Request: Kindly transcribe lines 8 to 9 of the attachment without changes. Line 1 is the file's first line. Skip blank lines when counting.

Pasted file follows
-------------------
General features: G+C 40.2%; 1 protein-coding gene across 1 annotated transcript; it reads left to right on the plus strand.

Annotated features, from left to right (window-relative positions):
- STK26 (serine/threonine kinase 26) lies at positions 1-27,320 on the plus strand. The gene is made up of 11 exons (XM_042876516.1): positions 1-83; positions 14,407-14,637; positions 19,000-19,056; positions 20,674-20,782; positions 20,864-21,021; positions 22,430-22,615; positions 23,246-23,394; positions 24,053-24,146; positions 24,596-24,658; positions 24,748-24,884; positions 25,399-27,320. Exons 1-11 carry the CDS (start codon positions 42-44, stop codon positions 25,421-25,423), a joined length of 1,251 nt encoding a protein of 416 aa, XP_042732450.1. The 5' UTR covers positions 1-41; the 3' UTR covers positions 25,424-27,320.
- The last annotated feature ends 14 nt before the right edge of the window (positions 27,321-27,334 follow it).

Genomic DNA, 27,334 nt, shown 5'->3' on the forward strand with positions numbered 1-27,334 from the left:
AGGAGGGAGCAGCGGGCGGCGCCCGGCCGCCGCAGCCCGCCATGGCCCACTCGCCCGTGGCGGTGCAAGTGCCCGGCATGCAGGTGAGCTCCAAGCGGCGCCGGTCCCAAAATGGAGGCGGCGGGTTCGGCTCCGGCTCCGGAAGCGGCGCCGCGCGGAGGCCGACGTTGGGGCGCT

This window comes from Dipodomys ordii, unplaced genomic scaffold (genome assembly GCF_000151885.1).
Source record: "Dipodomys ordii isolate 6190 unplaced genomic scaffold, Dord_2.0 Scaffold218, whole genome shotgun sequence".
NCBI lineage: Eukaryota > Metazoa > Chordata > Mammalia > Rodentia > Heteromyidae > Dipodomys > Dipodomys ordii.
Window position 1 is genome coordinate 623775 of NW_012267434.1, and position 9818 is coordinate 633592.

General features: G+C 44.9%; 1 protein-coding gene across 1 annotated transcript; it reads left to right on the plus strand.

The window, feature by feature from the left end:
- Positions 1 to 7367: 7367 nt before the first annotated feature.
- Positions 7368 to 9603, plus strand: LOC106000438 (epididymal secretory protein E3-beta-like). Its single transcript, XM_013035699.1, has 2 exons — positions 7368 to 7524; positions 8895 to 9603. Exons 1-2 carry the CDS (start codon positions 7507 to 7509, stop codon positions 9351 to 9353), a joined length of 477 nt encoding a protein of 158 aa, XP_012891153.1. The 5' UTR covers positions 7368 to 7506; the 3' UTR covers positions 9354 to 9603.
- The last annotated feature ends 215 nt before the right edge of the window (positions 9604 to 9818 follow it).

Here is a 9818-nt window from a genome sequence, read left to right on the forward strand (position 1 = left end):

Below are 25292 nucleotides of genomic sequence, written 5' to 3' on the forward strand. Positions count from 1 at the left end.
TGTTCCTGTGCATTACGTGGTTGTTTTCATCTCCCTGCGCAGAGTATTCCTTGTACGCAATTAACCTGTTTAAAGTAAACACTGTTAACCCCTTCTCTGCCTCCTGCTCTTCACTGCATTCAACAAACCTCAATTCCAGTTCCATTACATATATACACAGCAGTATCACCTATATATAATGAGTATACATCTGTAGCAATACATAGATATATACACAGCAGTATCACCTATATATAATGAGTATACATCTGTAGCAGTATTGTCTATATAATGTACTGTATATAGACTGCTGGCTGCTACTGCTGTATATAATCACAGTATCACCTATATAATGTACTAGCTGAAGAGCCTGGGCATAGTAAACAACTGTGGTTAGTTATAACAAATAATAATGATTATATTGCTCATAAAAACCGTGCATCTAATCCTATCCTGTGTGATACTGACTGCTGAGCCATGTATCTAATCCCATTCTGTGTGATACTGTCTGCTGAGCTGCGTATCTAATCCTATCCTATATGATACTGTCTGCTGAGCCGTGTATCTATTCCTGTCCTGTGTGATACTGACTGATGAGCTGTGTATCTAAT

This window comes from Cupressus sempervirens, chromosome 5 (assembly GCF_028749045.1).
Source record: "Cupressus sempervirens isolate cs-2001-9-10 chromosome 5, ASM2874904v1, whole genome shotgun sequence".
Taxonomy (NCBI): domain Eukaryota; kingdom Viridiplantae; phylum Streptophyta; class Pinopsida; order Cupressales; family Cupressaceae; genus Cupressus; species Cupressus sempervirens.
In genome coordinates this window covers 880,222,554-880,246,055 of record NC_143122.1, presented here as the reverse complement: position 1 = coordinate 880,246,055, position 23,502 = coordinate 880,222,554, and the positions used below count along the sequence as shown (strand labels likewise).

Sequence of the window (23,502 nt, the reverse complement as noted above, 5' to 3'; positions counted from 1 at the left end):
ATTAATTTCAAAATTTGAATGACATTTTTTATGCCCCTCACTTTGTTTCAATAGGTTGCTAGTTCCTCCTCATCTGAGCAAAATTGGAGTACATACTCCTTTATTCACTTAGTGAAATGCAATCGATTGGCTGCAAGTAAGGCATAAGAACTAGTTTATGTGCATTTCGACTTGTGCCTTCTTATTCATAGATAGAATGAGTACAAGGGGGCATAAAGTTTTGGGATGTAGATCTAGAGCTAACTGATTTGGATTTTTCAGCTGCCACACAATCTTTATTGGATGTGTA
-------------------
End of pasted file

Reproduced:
Source record: "Dipodomys ordii isolate 6190 unplaced genomic scaffold, Dord_2.0 Scaffold218, whole genome shotgun sequence".
NCBI lineage: Eukaryota > Metazoa > Chordata > Mammalia > Rodentia > Heteromyidae > Dipodomys > Dipodomys ordii.